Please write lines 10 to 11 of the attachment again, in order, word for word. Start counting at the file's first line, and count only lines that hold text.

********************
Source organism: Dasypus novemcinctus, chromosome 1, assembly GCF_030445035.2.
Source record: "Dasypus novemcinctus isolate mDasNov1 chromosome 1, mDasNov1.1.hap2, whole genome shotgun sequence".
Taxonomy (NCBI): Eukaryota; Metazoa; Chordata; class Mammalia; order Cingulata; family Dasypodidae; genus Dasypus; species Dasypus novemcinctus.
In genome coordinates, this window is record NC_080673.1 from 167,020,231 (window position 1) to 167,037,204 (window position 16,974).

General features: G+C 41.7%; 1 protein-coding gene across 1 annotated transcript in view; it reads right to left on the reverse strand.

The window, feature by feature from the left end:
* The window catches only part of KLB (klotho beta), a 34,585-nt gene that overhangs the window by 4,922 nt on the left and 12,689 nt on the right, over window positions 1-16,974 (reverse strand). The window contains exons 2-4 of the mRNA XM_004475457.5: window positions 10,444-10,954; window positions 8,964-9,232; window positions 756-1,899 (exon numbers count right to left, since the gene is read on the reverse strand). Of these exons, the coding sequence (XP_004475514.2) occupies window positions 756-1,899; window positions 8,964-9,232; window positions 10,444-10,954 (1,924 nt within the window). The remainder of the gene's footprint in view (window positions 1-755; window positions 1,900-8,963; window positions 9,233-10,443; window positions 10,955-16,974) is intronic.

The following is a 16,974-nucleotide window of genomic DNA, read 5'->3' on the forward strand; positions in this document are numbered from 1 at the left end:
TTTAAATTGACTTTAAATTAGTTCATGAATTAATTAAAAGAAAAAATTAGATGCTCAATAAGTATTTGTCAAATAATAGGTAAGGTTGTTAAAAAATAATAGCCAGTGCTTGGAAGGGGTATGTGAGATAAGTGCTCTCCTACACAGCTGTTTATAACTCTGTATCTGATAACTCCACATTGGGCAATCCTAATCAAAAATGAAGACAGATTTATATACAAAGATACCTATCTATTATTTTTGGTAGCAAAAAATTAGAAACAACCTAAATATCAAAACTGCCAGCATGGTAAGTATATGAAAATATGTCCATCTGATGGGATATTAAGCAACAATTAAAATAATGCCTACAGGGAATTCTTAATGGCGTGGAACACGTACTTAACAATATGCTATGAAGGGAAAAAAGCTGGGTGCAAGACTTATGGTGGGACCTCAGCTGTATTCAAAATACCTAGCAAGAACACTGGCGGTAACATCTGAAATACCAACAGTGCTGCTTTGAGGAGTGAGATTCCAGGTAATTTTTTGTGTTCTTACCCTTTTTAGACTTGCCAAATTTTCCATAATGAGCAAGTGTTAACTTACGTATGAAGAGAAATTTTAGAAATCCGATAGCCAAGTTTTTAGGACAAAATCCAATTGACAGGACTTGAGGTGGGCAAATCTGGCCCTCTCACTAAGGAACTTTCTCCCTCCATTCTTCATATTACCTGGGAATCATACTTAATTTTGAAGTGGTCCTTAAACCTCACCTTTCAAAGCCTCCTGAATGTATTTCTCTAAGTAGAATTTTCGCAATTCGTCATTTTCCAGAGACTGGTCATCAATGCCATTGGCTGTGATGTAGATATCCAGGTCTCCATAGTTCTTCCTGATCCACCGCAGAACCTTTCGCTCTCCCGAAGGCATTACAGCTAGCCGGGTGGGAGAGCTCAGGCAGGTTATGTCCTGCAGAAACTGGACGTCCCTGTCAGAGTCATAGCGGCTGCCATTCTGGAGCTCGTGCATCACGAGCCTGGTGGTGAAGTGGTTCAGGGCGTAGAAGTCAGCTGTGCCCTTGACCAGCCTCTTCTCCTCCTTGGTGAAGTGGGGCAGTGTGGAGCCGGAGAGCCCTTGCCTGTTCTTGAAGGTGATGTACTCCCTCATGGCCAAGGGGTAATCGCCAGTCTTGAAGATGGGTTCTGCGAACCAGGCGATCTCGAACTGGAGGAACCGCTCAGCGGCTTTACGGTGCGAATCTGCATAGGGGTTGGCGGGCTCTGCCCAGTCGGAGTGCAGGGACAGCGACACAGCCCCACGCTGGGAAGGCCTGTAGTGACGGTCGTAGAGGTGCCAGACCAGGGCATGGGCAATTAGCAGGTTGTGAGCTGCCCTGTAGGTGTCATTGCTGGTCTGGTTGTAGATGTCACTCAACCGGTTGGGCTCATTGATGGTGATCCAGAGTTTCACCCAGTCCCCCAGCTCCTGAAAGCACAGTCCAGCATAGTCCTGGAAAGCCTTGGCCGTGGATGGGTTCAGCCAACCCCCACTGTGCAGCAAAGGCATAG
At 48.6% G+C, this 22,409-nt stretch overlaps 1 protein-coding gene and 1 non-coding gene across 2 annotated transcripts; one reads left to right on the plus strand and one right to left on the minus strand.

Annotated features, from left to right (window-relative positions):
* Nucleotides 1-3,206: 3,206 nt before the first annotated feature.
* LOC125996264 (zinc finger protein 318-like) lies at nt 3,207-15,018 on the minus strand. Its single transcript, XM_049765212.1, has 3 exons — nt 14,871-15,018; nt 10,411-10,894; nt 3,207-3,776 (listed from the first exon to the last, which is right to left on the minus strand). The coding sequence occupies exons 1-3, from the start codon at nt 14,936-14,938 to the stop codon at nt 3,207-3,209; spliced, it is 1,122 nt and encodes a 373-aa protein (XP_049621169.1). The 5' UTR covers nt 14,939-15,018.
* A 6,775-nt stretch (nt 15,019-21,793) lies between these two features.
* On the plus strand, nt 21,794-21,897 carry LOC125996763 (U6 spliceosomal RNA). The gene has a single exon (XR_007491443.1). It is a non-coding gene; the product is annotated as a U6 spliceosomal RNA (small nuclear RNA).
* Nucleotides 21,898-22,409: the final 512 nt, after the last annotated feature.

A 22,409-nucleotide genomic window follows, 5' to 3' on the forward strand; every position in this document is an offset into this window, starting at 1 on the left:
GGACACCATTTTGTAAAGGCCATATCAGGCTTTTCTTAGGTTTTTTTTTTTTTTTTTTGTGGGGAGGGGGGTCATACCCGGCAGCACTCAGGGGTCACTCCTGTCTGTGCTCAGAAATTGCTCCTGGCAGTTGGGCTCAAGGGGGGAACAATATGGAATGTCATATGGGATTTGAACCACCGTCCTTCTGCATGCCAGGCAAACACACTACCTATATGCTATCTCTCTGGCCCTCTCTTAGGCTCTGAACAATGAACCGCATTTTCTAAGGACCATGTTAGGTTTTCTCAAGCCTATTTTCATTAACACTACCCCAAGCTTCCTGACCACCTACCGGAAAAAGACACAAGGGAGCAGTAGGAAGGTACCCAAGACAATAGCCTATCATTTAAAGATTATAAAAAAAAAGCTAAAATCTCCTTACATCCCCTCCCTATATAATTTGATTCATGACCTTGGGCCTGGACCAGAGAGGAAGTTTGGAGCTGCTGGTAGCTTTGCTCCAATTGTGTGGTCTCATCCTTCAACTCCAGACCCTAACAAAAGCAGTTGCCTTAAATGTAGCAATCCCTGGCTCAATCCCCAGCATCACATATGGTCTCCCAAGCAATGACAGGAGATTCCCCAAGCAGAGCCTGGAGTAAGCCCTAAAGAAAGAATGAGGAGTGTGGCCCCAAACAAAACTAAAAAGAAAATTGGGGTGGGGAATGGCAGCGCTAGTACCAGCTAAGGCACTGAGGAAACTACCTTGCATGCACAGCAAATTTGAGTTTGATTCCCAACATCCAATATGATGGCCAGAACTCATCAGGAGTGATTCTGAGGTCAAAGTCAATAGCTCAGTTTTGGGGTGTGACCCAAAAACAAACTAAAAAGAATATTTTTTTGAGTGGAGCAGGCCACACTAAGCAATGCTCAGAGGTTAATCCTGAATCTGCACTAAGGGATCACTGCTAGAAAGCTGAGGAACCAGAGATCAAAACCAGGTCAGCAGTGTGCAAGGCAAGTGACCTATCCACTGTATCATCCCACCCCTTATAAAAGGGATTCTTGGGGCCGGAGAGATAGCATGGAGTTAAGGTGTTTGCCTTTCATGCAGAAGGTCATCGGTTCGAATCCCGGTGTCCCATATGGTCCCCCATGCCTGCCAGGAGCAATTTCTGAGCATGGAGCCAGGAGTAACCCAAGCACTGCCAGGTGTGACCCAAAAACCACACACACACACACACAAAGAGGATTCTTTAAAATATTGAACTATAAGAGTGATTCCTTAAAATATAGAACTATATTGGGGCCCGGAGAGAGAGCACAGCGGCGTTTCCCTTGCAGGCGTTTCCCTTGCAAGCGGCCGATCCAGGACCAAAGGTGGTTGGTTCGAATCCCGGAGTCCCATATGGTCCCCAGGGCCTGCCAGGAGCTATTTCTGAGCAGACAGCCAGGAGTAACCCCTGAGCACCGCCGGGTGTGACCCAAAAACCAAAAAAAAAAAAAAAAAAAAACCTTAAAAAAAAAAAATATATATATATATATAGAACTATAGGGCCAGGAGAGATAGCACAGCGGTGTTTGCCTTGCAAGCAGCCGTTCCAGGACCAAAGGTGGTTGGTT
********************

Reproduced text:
At 48.6% G+C, this 22,409-nt stretch overlaps 1 protein-coding gene and 1 non-coding gene across 2 annotated transcripts; one reads left to right on the plus strand and one right to left on the minus strand.

Annotated features, from left to right (window-relative positions):